4. A financial system that has used tax havens is threatening capitalism. Capital needs to flow for capitalism to work. Co-operation is needed, e.g. there has been lack of movement by the UK government to move forward on the register of beneficial ownership in overseas territories.
  5. The EU has definitely made progress in this debate. Germany plays a huge role in EU policy. Again, business needs to have a louder voice in the debate alongside policy-makers.
  6. Post-war, there was a convergence towards big nations developing systems that created greater equality. That has now broken down. Neither the bureaucratic state nor the free-market hold all the answer. That is why we need negotiated settlements across government, business and civil society.
  7. A pivot point has been reached – this needs to be addressed openly.

Following the US election - what are the specific contextual issues of the RT agenda? NB conversation took place January 2017

  1. There is a move to protectionism, with strong pressures to move to a more territorial system. The border adjustment tax is causing significant concern, and some see it as evidence of an ‘America first’ approach.
  2. BEPS has shifted behaviour. We need to recognise and build on the progress in the project, however anti – BEPS sentiment still exists with certain US politicians. US tax reform will have not eliminate BEPS considerations, but may change its impact in some respects make it less significant.
  3. US tax reform is looming and there is significant change to come - US tax reform likely will result in a reduction in the corporate tax rate and a broadening of the base.
  4. The blueprint in the House is a starting point. However, Trump’s plans are unclear and may differ from the blueprint.


  1. Is it possible to have trust in the system if there is a lack of transparency? There has to be evidence i.e. public country-by-country reporting.
  2. If there is no free movement of information, capitalism will be destroyed as it becomes less and less legitimate.
  3. Others argue we only need so much transparency and solely to see if there is compliance.
  4. Greater transparency and country-by-country reporting has gone a long way and it has had an impact. The key is that there is enough information to assess risk, but the information should not be used to form opinions. That would do more harm than good and distract from the real issues. Too much public information does not always help. Being transparent for transparency’s sake may confuse more than it enlightens.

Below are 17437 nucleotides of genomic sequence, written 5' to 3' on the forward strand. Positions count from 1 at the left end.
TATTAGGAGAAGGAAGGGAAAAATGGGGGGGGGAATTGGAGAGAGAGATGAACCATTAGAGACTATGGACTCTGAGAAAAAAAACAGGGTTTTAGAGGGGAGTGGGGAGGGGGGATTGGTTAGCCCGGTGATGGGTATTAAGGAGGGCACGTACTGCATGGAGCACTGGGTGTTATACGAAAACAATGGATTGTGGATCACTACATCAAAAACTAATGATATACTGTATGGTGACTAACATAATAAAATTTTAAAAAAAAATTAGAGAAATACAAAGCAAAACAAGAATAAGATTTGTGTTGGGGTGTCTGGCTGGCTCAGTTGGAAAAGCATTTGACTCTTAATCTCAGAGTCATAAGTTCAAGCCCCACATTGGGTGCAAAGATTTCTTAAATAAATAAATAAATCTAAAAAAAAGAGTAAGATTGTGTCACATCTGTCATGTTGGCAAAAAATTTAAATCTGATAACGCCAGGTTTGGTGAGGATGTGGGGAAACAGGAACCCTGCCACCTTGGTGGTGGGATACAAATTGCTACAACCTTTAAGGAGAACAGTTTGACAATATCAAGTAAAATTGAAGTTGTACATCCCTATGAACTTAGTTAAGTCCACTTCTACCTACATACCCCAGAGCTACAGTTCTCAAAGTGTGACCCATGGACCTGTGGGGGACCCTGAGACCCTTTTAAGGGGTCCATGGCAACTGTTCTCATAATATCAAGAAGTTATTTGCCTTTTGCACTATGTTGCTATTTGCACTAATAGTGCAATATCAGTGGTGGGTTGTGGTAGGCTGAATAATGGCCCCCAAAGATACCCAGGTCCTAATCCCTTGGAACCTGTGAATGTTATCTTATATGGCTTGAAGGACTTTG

5. To progress with the debate on transparency, more needs to be done on exchange of information. Panama papers has been not solely about tax – if anything it was more about money laundering.
  6. But there is pushback on full disclosure eg a French court case has ruled that public country-by-country reporting would violate the human rights of entrepreneurs.
  7. There is a need to find a balance of transparency. What do we need so we can trust tax authorities to do their job without being overwhelmed?
  8. There needs also to be a balance on public country-by-country reporting. We have to avoid the tyranny of transparency. The most important point is we get the level of information required correct.
  9. The bigger question than just transparency is building a tax system that is fit for the future. To do this we need to listen to voices not just in Northern Europe but also in America and rest of the world.

European/ Global policy

  1. There needs to be a big rethink on and in Europe and how responsible tax reform will help and agreement on a European wide basis for joint action to re-enact social and economic convergence.
  2. In specific terms, there is a link between tax and money laundering, and a need to register foreign companies that have relationships with the EU as part of any re-think.
  3. There needs to be a framework to discuss responsible tax behaviour, not just in Europe and the US, but Africa and Asia as well.

Wider context of the GRT debate

  1. Unless people know what is happening, they will reject any reforms. Definition is needed on the role of tax advisors, business and government in all of this.
  2. Political will to change is needed for a reliable tax system to be implemented.
  3. Are these just tax issues, or more broad regulatory issues?
  4. We need to agree on common goals, like the environment, and then develop an international system to deliver on those goals.
  5. It is important that governments are in the room and listening to conversations like this one.

Reflections/ conclusions on role of GRT initiative

  • How can we build a system that works both domestically and globally when there is a lack of cooperation? Any system that is developed needs to be neutral, to ensure choices are clear. An efficient tax system means there is an efficient method to make choices. What is the capacity for us to rise to the challenge of creating such a system? Identify what is working and what is not: First point is that BEPS 2 is not going to work. There is no need to reinvent the wheel. Let’s identify the issues and then work on solutions, rather than destroying all the progress made.
  • There are sources of pessimism – US tax reform v European (re) action are the main causes for concern.
  • There are sources of optimism. There has been significant progress on cooperation, even given the rise of protectionism.

Some of the questions/thoughts for consideration at future roundtable, events and on the site:

  1. Is this the end of Transfer Pricing?
  2. How can Responsible Tax flourish during a global movement towards nationalism (the ‘race to the bottom’)
  3. Rebalancing capital and labour – how can tax help?
  4. The meeting concluded with some challenging thoughts and questions:
  5. Could Brexit in fact provide a unique opportunity for real reform?
  6. What new “tribes” and new alliances (globally) are likely to emerge in the future of tax?
  7. Will transparency effectively become a tyranny in itself?
  8. Might the answers for the future (and co-operation) lie in countries beyond Europe and the US?

Participants agreed to keep the conversation(s) going and to identify prospective contributors and topic areas.